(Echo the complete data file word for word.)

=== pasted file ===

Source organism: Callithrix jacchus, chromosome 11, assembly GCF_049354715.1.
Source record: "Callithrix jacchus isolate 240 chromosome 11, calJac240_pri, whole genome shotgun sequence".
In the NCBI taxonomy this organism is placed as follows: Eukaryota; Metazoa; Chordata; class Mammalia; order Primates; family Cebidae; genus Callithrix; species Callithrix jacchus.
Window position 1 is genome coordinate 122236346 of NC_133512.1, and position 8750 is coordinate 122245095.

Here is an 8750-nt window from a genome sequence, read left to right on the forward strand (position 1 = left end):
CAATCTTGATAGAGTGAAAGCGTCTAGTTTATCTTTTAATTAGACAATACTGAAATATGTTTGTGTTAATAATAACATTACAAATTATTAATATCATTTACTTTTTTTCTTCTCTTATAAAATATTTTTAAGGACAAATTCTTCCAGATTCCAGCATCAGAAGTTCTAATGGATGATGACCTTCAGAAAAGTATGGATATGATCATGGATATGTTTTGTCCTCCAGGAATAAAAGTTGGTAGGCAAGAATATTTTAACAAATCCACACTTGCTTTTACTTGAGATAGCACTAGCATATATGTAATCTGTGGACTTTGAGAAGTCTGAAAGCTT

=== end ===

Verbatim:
Source organism: Callithrix jacchus, chromosome 11, assembly GCF_049354715.1.
Source record: "Callithrix jacchus isolate 240 chromosome 11, calJac240_pri, whole genome shotgun sequence".
In the NCBI taxonomy this organism is placed as follows: Eukaryota; Metazoa; Chordata; class Mammalia; order Primates; family Cebidae; genus Callithrix; species Callithrix jacchus.
Window position 1 is genome coordinate 122236346 of NC_133512.1, and position 8750 is coordinate 122245095.

Here is an 8750-nt window from a genome sequence, read left to right on the forward strand (position 1 = left end):
CAATCTTGATAGAGTGAAAGCGTCTAGTTTATCTTTTAATTAGACAATACTGAAATATGTTTGTGTTAATAATAACATTACAAATTATTAATATCATTTACTTTTTTTCTTCTCTTATAAAATATTTTTAAGGACAAATTCTTCCAGATTCCAGCATCAGAAGTTCTAATGGATGATGACCTTCAGAAAAGTATGGATATGATCATGGATATGTTTTGTCCTCCAGGAATAAAAGTTGGTAGGCAAGAATATTTTAACAAATCCACACTTGCTTTTACTTGAGATAGCACTAGCATATATGTAATCTGTGGACTTTGAGAAGTCTGAAAGCTT